ESG round-up: Credit Suisse makes climate commitments, still faces shareholder resolution

The latest developments in sustainable finance: At least two EU parties reject green label for gas and nuclear; NYC Pension Fund Trustees generate momentum on workforce diversity disclosures.

Credit Suisse has announced it will introduce new restrictions related to the financing of oil sands, Arctic oil and gas, and around deep sea mining. The Swiss bank has also agreed to an advisory vote on its sustainability report to shareholders in 2023. These commitments follow engagement with the Ethos Foundation, ShareAction and 11 institutional investors that are, however, still set to press ahead with a shareholder resolution on climate change. The investors’ coalition argues that the bank’s commitments remain insufficient as they fail to cover its main financing and exposures to high-carbon assets, which is through capital markets activities. Credit Suisse’s AGM is set to take place on 29 April. 

The Greens and the Socialists and Democrats have confirmed they will reject an EU proposal to label gas and nuclear energy as sustainable investments, officials reportedly told Reuters earlier this week. The European Commission last month proposed including both gas and nuclear in the EU’s sustainable finance taxonomy. The proposal split opinion among EU lawmakers and countries, which disagree on the fuels’ green credentials. While this first section of the taxonomy is not yet complete, the EU is pressing ahead with plans to expand the system to investments that support other environmental issues such as protecting biodiversity. The European Commission’s advisers proposed criteria to judge whether activities across sectors including food manufacturing, fishing, tourism and waste management should be labelled as green. 

New York City Comptroller and Pension Fund Trustees have announced agreements with the boards of 11 companies to disclose annual workforce diversity data following successful shareowner engagements. The Consolidated EEO-1 report is a comprehensive breakdown of a company’s workforce by race, ethnicity and gender annually to the US Equal Employment Opportunity Commission (EEOC). These reports indicate a company’s progress on representation of employees of colour and women at various levels of the corporation. The Diversity Disclosure Initiative was launched in July 2020 and the number of S&P 100 companies disclosing has increased from 14 to 85 since then.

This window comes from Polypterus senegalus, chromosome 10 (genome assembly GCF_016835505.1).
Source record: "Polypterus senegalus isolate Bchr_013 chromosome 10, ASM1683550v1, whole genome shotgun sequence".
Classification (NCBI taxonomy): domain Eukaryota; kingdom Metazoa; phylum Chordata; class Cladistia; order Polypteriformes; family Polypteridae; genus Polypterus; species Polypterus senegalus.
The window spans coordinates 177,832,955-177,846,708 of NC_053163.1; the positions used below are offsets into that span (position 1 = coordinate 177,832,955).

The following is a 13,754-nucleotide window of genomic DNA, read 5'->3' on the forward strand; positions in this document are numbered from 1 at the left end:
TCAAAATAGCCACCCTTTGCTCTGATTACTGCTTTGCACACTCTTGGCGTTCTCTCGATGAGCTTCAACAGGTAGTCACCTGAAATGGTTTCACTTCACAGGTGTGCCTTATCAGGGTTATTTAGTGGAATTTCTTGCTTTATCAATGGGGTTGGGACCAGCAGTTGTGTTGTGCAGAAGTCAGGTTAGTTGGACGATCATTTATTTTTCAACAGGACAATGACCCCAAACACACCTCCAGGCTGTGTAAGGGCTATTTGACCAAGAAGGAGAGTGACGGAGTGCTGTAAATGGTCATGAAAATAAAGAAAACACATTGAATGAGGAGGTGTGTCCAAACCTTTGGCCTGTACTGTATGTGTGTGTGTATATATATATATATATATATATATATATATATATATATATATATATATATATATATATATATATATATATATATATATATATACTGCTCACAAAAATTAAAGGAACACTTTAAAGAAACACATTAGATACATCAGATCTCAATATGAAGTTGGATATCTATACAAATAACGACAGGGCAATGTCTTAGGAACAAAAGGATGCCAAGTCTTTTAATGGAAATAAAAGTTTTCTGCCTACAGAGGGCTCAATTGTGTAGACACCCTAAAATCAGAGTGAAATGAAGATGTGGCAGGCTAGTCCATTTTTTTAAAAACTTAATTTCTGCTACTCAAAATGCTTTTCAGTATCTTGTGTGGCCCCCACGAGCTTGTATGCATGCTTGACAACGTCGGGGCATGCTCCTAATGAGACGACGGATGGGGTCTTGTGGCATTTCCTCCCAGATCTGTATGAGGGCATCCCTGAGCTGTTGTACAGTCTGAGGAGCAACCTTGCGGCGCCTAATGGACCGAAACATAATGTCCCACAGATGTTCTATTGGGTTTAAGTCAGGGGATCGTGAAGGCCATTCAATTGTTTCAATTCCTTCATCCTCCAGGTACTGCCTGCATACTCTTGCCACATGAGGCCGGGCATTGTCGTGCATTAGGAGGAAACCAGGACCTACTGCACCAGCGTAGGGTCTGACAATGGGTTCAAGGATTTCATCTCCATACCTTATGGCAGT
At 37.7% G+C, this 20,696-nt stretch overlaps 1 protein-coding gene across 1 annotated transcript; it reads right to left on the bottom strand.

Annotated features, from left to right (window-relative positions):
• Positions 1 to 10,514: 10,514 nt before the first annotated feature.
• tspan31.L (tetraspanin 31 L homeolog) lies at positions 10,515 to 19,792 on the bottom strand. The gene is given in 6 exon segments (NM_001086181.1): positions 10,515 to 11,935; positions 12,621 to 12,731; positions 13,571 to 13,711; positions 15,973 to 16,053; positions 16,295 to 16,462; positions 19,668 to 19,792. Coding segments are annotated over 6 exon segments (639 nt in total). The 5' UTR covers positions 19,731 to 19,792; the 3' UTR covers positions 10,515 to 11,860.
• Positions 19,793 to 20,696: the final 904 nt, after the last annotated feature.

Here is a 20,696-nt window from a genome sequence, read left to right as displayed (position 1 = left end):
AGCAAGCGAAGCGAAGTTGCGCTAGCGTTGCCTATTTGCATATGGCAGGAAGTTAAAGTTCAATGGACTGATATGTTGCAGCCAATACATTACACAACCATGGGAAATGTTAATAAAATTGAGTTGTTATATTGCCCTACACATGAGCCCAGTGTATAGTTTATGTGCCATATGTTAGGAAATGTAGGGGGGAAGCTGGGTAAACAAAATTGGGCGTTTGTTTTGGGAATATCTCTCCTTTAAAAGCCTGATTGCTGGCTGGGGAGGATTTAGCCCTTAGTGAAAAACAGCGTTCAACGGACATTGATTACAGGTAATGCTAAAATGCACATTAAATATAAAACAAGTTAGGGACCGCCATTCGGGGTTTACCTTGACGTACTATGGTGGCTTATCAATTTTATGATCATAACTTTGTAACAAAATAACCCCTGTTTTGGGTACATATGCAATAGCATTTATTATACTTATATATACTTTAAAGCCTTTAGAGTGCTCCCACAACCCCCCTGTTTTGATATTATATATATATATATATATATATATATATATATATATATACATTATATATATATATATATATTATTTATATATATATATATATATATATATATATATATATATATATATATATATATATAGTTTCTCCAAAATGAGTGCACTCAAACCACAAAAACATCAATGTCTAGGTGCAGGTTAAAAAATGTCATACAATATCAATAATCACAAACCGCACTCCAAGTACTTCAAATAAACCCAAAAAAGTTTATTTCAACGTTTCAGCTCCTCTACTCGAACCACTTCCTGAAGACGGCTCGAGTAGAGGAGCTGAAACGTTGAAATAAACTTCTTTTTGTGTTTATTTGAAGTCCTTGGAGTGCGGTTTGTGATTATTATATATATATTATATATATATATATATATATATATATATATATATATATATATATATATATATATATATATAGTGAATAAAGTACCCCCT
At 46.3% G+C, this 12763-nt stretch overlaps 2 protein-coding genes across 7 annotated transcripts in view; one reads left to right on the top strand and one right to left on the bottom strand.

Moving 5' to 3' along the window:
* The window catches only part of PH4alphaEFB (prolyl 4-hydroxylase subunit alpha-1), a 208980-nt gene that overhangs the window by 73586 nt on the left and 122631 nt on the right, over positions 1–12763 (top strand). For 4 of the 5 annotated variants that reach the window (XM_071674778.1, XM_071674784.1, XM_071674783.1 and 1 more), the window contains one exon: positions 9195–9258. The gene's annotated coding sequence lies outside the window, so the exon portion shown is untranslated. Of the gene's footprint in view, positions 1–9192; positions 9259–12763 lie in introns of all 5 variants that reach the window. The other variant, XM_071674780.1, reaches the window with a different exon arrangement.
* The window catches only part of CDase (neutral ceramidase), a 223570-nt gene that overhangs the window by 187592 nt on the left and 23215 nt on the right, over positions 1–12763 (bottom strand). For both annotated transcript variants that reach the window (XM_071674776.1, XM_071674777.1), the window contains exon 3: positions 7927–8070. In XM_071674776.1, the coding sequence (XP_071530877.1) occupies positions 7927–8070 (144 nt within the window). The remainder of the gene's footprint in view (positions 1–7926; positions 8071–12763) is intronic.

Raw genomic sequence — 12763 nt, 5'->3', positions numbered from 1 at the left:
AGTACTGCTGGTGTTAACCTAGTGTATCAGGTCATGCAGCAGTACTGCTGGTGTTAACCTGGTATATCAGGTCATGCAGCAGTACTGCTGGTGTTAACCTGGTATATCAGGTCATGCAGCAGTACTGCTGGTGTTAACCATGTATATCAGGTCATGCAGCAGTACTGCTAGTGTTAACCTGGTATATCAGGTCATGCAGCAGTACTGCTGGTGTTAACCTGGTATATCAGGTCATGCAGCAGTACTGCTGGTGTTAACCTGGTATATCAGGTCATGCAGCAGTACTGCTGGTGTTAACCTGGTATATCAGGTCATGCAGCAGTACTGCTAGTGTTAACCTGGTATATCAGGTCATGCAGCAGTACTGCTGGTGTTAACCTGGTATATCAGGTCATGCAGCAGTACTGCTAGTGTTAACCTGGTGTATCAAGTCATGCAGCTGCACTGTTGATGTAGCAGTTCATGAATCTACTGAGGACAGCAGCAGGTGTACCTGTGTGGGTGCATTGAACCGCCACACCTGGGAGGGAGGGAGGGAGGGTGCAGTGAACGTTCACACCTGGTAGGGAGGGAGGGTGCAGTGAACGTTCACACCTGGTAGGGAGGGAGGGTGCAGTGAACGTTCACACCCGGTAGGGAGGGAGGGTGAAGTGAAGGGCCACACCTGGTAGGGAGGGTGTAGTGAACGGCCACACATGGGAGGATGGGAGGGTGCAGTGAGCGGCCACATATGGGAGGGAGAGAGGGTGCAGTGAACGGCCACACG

The UK Financial Conduct Authority (FCA) has announced that issuers and their advisers should now have adjusted to implications arising from the pandemic and should therefore be able to return to previous practices and methods of publishing appropriate financial information to support investor decision-making. The FCA will from 28 June 2022 withdraw the temporary measures introduced during the pandemic, including the extended filing deadlines and easements around working capital statements and general meetings that were put in place to assist companies raising new share capital.  

Green Century, a mutual funds provider that uses ESG ratings to invest in corporate sustainability champions, has withdrawn a shareholder proposal filed with Lowe’s after the home improvement retailer agreed to disclose the impact of its sourcing on primary forests, which are those that have never been logged and have experienced minimal human disturbance. As part of the deal, Lowe’s agreed to develop a strategy to mitigate climate, biodiversity and human rights risks associated with its wood sourcing. The company has also committed to exploring a requirement that suppliers obtain free, prior and informed consent (FPIC) from indigenous communities.